Actually, when I was a student, there was some modest connection. We were in the same fraternities and went to the same parties and did other things together. But those days are long gone.

John Goodman writes:

David, think of the social value I get from watching the University of Texas (semi) pro team play football and pretending that there is actually some connection between the players and me.

Actually, when I was a student, there was some modest connection. We were in the same fraternities and went to the same parties and did other things together. But those days are long gone.

rpl writes:

Going pro after a single year may be an option theoretically, but how many players can seriously expect to be picked up by a pro team after their freshman year?

The thing I think most critics of the NCAA don't realize is that most of the value is the name on the front of the jersey not on the back of it. I pull for my school and buy tickets to their football games because they are my team not because of star player x. Do I want them to win more? Heck yes! But that would still be the case if all the guys who had NFL talent skiped college entirely, and I would still buy tickets.
If that is generally true, an athletic director would have to be a fool to consider paying for a top college player. Why, then, are all the rules prohibiting players from accepting money and gifts necessary? Clearly colleges would pay or otherwise compensate players if they were allowed to, which is why the rules were instituted in the first place. That suggests something is wrong with your reasoning.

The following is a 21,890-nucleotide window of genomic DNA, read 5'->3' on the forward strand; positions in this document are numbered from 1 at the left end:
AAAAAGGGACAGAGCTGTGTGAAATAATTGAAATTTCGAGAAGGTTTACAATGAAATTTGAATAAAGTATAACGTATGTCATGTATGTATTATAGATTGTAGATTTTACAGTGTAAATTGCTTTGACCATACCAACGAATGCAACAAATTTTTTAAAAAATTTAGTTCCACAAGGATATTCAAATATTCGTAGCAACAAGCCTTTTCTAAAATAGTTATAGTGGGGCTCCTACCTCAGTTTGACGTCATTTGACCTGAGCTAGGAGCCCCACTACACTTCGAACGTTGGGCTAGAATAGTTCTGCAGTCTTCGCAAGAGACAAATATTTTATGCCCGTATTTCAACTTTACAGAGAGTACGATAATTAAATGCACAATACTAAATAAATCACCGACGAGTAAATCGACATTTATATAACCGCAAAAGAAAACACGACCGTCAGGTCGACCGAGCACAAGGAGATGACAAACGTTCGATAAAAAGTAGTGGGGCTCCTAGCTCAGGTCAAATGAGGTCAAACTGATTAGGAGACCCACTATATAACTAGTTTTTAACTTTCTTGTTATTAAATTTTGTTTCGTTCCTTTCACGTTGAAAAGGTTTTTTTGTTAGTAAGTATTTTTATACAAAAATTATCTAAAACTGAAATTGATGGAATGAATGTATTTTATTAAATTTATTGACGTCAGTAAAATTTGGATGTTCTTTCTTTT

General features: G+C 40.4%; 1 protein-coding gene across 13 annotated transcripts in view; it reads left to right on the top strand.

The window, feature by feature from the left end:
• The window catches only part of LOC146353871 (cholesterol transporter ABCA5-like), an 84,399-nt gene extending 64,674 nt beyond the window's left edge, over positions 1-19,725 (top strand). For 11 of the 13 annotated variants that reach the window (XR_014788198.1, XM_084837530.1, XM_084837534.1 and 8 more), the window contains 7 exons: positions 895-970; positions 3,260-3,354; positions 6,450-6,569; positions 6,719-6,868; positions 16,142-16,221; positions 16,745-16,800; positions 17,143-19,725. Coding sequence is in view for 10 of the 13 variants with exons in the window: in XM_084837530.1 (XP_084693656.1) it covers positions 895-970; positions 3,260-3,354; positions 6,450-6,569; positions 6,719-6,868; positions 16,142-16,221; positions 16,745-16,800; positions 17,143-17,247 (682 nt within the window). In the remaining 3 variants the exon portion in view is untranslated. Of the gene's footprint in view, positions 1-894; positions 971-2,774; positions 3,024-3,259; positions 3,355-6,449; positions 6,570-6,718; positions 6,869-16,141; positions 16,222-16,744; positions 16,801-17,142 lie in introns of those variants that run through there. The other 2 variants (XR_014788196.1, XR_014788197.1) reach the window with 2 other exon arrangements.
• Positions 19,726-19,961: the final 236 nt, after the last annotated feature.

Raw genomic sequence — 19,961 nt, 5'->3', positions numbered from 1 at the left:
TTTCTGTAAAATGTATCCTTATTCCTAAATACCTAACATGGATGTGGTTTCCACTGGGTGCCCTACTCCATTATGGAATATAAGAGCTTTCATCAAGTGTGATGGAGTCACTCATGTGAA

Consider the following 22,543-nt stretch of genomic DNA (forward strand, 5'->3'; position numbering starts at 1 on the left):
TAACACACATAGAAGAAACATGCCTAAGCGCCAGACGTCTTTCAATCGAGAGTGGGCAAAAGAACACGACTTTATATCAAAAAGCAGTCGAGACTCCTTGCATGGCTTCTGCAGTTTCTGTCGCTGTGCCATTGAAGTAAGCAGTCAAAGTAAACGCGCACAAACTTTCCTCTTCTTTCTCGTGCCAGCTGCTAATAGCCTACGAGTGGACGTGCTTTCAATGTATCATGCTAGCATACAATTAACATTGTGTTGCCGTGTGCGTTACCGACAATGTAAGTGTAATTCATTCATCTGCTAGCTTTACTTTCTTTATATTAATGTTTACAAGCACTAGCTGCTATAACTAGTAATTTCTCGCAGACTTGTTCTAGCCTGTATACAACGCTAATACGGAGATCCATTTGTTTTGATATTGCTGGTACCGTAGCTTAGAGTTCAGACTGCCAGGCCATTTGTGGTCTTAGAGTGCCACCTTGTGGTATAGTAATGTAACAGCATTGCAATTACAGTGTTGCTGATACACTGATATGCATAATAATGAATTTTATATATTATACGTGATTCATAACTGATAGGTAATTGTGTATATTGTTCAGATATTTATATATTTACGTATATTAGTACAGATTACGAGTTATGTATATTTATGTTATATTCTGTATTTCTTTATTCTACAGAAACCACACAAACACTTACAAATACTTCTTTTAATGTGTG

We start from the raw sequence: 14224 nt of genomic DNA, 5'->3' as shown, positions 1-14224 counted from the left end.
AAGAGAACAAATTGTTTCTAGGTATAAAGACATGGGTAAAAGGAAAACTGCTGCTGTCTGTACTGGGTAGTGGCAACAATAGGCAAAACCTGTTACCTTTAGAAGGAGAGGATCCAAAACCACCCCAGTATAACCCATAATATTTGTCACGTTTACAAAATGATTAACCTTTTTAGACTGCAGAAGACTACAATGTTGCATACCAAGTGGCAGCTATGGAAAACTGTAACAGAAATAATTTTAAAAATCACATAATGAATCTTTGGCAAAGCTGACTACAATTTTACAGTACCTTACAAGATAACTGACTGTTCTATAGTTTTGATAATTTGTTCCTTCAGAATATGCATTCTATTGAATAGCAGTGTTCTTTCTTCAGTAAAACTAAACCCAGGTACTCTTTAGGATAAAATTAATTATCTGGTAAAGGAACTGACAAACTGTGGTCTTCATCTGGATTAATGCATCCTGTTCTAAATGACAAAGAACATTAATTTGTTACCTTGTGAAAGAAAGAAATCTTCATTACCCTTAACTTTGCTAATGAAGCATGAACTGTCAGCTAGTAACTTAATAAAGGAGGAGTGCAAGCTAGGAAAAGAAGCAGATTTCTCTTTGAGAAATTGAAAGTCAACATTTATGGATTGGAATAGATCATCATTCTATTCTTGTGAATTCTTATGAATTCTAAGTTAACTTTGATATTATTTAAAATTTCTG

eccdogg writes:

RPL

It is more about leveling the economic gains between players, not the total paid out to players.

In a "free" market for college athletics only football and basketball players would get paid anything. Maybe a hand full of baseball players and womens basketball players as well.

Within football and basketball, most players would get paid less than the value of their current room + board + other perks but a few players would get paid very large sums of money.

The rules exist first to perpetuate the charade that these folks are just regular old students, and second to keep the current distribution between sports and athletes.

As to the likelihood of pro ball, most players cannot make the NFl or NBA. But they could make the CFL, or play semi pro football http://www.semiprofootball.org/ for football or they can play in the NBA development league right out of highschool, or anywhere in europe or australia for basketball. The fact that this option is much less prefered by athletes should give you an idea that most of them are getting something they value quite a bit from the current system.

In baseball, soccer, golf, tennis, there are no age restrictions.

eccdogg writes:

Also numerous baseball players are drafted into the minors every year but instead decide to go to college. There must be a reason.

Heck even Tiger woods decided to stay in college for 2 years.

Patrick R. Sullivan writes:

I think there is some misunderstanding about just how stifling is the control the NCAA has over the ahtletes. Not only can they not share in the revenues they produce for the schools (and the NCAA) they can't capitalize in any way on their skills and fame.

They can't endorse products--which is a more lucrative source of income for pro golfers and tennis players than prize money. They can't work as greeters at pizza parlors and car lots. They can't be paid to work at clinics that teach youngsters the basics of their sports.

The NCAA even investigated Michael Oher's adoption by the Tuohy family--what they did for the young man is legally duplicated a thousandfold by birth parents all over the country. They made former NBA player Greg Anthony close a business he'd created while playing at the U. of Nevada Las Vegas. Clerly the NCAA is a cartel in restraint of trade.

Aldebert writes: